Local Jewish elderly scammed by home health care workers

Local Jewish elderly scammed by home health care workers

Several of Pittsburgh’s Jewish elderly in Squirrel Hill have been the target of a recent spate of criminal activity perpetrated by scammers posing as private home health caregivers, according to Mary Anne Foley, chief operating officer of the Jewish Association on Aging.

The perpetrators engage in identity theft, credit card theft and fraudulent check-writing and work for the same purported home health care company, Foley said. Particular criminal acts range from the home care worker opening new credit cards and charging goods under the elderly victim’s name to convincing the victim to go to the bank and withdraw large sums of money to give to the worker.

Foley declined to release the name of the organization with which the alleged offenders are working because the investigation is ongoing.

Foley was contacted several weeks ago by Pittsburgh Police Det. Frank Rosato about the thefts. He inquired whether there had been reports of any wrongdoing by private duty caregivers in any of the JAA’s facilities.

None of the people Rosato identified as suspected perpetrators were working in buildings operated by the JAA, Foley said.

There had been reports of illicit activity by a private duty caregiver at Weinberg Terrace in the recent past, Foley said, so a few months ago, the JAA established a strict policy of enforcement of its rules pertaining to outside workers.

“We had reason to believe that there were people in our buildings who were not vetted through our company,” Foley said.

The JAA engaged in a series of meetings with the families of residents to stress the imperative of enforcing the organization’s rules concerning private duty help, including mandatory drug tests, FBI checks and required insurance liability coverage.

Many families were not on board with strict enforcement of the rules, Foley said.

“We had hostile family meetings because people didn’t get it,” she said. “When we started enforcing these rules, there were family members not complying. We had lots of pushback from lots of people. Some said, ‘My person is not willing to [undergo checks or drug testing].’ Well, then maybe that’s not really the person you want to take care of your mother.”

The same types of precautions and checks that one undergoes in the hiring of a nanny for a child should be employed when hiring an aid for an elderly relative, according to Foley.

Most outside caregivers working in JAA buildings come from either Home Instead or Jewish Family & Children’s Service. Both agencies are approved by the JAA, said Foley.

Still, the JAA faces issues of “leakage,” Foley said, with unscreened workers attempting to sign in as visitors in order to gain unofficial access to elderly employers.

The bulk of health care worker scams are perpetrated in private homes rather than in JAA buildings, Foley said, and many times, the incidents are not reported.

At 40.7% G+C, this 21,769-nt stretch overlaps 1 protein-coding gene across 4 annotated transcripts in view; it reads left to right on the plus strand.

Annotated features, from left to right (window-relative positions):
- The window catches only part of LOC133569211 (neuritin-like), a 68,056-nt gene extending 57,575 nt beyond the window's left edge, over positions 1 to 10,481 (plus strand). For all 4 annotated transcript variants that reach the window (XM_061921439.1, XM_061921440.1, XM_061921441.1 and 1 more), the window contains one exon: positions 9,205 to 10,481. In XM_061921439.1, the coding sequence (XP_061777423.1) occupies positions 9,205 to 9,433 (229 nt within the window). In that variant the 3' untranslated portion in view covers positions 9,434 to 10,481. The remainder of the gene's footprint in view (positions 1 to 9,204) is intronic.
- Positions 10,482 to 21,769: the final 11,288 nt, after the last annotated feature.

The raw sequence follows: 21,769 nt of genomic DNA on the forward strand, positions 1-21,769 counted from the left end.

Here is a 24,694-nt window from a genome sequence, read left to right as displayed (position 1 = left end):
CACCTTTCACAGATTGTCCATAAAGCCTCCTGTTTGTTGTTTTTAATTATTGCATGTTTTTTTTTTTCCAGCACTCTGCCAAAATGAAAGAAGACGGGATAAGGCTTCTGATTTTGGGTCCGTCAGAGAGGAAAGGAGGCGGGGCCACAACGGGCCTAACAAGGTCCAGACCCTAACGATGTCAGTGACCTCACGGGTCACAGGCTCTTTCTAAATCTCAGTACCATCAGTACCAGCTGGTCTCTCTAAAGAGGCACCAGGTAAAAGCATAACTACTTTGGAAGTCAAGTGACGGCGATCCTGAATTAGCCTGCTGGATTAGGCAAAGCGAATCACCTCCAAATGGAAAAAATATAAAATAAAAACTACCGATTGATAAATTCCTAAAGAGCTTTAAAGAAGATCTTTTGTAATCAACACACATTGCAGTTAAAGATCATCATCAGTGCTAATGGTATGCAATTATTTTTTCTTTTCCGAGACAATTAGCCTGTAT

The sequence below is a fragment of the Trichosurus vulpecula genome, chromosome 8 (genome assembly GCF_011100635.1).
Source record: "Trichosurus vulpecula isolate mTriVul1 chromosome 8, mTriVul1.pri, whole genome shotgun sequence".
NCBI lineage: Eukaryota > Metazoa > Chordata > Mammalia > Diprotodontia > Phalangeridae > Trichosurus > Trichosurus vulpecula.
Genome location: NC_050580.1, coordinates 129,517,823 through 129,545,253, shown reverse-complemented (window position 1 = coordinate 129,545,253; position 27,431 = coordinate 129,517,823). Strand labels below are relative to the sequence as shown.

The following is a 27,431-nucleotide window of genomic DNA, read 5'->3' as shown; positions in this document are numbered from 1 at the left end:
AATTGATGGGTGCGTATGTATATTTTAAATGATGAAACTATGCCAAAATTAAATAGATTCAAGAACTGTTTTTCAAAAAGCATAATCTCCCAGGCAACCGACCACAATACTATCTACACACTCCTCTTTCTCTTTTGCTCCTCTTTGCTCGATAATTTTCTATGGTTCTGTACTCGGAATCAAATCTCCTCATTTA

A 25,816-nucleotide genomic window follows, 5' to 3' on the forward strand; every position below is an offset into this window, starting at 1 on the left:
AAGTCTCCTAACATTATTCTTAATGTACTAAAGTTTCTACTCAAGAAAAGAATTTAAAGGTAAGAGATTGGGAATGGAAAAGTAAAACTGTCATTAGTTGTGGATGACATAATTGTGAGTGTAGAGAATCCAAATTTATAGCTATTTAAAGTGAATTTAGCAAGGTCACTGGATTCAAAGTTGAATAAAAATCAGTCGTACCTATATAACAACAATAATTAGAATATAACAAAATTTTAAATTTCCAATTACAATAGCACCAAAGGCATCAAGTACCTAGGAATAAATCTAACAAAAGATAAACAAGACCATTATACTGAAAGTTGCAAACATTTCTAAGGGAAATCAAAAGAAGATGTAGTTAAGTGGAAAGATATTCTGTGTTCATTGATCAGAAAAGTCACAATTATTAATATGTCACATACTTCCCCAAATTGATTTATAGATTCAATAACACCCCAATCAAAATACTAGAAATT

“Many of these folks don’t want to make an issue of it because they are embarrassed they were taken advantage of,” she said. “They don’t want to make waves. And the people coming in know that, that they won’t do anything about it.”

“I was very enlightened and surprised when I met with the JAA staff, and they informed me that the community doesn’t come forward to authorities when these crimes are committed due to embarrassment,” said Rosato. “If they don’t call us, we can’t stop it; it’s very important.

“Elderly parents’ children need to run their parents’ credit reports on one of the numerous applications that are available, such as LifeLock or Credit Karma, to monitor their credit,” he added. “It is a great tool–I use it myself–to keep track of any unauthorized transactions to victim’s credit, and is very inexpensive compared to the peace of mind it provides.”

The risk of hiring workers through companies that have not been vetted for legitimacy was highlighted in an op-ed by JAA President and CEO Deborah Winn-Horvitz in the Jan. 13 edition of The Chronicle.

“Please make sure you are aware not only of who is going into your or your elderly friend or relative’s home, but also what happens there,” Winn-Horvitz wrote, adding that the “safest option is to obtain services through a reputable, licensed agency or registry.”

If obtaining help outside of a licensed agency, Winn-Horvitz recommended doing a criminal background check and asking for prior employment references.

When bringing workers into a loved one’s home, Foley stressed, “we need to make sure that’s why they are there. If something is suspicious, report it. If it’s happening to you, it’s probably happening to someone else.”

The investigation by the Pittsburgh Police into this particular activity within the Jewish community is ongoing. To report concerns about a private duty caregiver, contact the Pittsburgh Police at 412-422-6520. 

Editor’s note: Rosato commented for this story online after the print version was published.

Toby Tabachnick can be reached at tobyt@thejewishchronicle.net.

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